The Revenue Men: Exports, Imports & the Black, Black Oil

(This blog post was sparked off by reading a post by John Robertson on his blog Talking Up Scotland. His post is from 8 June 2018 and called  8% of the population, nearly 9% of the exports, but only 5.25% of the imports.)

Every quarter Her Majesty’s Revenue men and women calculate the UK’s imports and exports of goods. And rather helpfully, they break the figures into UK geographical areas. These are the latest figures: 

That’s looking pretty good for the non-English parts of the UK. Scotland and N Ireland have a trade surplus in goods and Wales is not far behind with only a modest trade deficit. Engerland however are massively in the red with a £138billion deficit. In fact their imports are 40% more than their imports. 

Now I say “their imports”. But is this fair? It could be that the high goods deficit of England actually contains stuff that will make its way to non-England. My BMW was imported from Germany to the south of England so presumably counts as an English import even though it left England a week later and now resides in my front drive in Glasgow. Of course the same could be said of exports and maybe non-English exports are being labelled as English as they are transferred to England and then exported . Basically we don’t know. I think it’s likely that both are happening.  There appears to be no way of finding out if and by how much these trade figures hide secondary movement of goods within the UK. Richard Murphy has also delved into this whole area. On imports/exports he writes:

“… what of Scottish imports and exports? Let’s be blunt: no one has a clue what crosses the borders from Scotland to England and Northern Ireland. These numbers are literally made up in that case.”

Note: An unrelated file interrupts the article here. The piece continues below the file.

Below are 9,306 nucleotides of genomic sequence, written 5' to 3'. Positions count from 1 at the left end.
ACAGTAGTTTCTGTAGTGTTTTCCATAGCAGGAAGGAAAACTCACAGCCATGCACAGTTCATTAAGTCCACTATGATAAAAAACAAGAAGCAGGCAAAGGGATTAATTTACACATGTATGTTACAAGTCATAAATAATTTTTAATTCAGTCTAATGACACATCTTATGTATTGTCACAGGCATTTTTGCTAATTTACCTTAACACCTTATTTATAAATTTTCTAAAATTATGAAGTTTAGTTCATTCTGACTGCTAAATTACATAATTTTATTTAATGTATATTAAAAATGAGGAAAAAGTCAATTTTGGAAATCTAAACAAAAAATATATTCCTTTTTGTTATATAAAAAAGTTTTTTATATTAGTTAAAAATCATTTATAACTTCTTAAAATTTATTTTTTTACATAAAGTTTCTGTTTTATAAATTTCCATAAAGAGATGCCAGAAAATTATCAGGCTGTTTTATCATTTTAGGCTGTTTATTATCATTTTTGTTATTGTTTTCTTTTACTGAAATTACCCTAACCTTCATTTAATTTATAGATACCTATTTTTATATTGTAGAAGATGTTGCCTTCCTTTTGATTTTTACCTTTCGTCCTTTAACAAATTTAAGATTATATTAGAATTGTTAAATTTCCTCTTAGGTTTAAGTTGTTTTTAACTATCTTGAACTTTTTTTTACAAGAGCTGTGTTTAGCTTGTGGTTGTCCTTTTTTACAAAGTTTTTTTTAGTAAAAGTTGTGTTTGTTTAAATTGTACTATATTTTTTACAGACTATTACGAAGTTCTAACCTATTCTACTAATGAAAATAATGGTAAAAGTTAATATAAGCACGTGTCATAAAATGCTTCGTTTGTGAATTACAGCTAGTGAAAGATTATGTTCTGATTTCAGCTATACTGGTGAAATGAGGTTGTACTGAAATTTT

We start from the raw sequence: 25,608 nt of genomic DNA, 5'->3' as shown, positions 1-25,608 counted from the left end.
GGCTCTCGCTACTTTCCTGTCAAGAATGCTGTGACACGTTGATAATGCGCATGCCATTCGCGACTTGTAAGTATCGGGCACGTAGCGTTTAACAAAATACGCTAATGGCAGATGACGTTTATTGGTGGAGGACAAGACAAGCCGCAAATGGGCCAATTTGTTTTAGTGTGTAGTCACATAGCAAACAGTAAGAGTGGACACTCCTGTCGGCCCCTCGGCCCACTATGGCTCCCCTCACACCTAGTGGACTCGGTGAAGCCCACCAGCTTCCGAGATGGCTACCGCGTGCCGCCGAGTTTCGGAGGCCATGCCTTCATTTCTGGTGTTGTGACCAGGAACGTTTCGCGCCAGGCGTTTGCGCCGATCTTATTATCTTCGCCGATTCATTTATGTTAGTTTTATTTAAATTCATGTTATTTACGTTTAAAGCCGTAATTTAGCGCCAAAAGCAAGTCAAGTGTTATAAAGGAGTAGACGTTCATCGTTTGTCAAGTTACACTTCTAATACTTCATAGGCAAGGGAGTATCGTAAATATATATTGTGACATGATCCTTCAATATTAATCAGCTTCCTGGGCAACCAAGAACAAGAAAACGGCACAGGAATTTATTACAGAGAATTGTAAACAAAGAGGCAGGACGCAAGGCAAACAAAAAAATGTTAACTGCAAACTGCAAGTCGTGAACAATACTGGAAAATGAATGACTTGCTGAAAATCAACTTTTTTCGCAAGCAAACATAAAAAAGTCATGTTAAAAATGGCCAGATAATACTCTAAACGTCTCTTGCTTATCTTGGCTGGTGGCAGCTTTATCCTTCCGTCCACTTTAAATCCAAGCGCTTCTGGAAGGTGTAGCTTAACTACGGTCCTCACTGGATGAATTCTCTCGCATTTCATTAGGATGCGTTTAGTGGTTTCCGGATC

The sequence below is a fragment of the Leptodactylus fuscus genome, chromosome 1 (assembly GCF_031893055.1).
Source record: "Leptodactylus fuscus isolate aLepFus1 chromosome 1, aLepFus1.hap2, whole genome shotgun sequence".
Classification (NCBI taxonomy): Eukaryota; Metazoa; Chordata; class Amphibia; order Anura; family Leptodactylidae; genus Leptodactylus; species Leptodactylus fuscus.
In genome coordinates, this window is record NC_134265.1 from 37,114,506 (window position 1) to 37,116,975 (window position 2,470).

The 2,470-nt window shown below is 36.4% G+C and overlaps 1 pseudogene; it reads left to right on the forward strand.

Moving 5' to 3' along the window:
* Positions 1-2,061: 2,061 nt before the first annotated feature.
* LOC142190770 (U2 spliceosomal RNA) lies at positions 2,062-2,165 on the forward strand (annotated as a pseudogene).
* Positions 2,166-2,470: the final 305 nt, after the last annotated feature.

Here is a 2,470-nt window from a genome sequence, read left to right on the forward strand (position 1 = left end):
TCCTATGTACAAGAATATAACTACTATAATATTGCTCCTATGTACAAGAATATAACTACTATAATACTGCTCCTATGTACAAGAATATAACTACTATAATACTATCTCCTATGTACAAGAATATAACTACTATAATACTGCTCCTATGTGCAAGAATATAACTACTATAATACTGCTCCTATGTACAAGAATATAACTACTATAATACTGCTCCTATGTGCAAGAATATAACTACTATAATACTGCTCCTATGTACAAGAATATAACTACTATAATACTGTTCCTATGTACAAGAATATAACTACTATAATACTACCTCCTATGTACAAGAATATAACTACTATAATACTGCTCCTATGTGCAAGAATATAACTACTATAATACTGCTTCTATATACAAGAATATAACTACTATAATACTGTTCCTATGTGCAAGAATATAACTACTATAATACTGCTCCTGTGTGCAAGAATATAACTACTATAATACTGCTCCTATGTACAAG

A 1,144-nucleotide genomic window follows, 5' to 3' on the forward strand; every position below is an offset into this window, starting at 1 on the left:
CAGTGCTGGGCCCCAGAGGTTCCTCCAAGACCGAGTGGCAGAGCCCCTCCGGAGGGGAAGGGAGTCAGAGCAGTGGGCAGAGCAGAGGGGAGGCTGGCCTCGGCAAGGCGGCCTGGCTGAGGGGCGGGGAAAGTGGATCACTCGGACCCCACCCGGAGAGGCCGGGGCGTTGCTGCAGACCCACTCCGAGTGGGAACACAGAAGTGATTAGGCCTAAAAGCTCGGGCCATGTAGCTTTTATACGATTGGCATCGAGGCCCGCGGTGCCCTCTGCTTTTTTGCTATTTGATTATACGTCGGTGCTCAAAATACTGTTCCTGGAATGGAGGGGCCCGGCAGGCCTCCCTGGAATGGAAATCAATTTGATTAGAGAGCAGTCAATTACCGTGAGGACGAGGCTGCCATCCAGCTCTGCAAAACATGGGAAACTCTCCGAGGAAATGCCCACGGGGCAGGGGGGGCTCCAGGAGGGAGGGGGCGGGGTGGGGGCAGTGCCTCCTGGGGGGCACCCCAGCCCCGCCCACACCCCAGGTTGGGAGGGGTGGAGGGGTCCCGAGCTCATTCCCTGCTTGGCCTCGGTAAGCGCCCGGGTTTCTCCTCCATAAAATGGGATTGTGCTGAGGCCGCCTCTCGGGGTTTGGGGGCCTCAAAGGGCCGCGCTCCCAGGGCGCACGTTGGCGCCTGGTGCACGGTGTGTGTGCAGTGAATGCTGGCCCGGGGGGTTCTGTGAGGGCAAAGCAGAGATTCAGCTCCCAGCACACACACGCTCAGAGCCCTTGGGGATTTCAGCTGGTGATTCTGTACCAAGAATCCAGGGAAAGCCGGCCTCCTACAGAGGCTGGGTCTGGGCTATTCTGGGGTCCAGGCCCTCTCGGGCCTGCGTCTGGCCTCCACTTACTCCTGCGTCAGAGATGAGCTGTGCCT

I think that’s an example of he calls CRAP statistics where CRAP = completely rubbish approximations.

I am not accusing HMRC of deliberate obfuscation of the figures here. HMRC’s analysts are simply taking the data as it’s collected and setting it out in ways that they think are helpful. 

Unknowns : Known and Unknown

Not all goods can be allocated to a specific geopraphical area. HMRC deals with two kinds of Unknowns : Known Unknowns and Unknown Unknowns. Now this shows considerable aplomb I think. Presumably it’s HMRC-speak for ” Don’t ask us what this is, where it’s come from or where is going, we don’t know!” What’s unknown to me is whether the inclusion of Unknowns makes the rest of the figures more or less likely to be camouflaging the secondary movement of goods. What we do know is that what HMRC say on their trade figure comparison charts : exports which cannot be allocated to a specific geographical area go into the overall UK figures. So this does at least mean that unknowns don’t bolster export figures for specific areas. But they do presumably cause an export underestimate somewhere? I have tried to find a definition of unknowns but can’t. I suppose being indefinable  is in its nature. In 2017, these Unknowns accounted for 9% of all exports and imports. But it’s considerably higher than that for some commodities.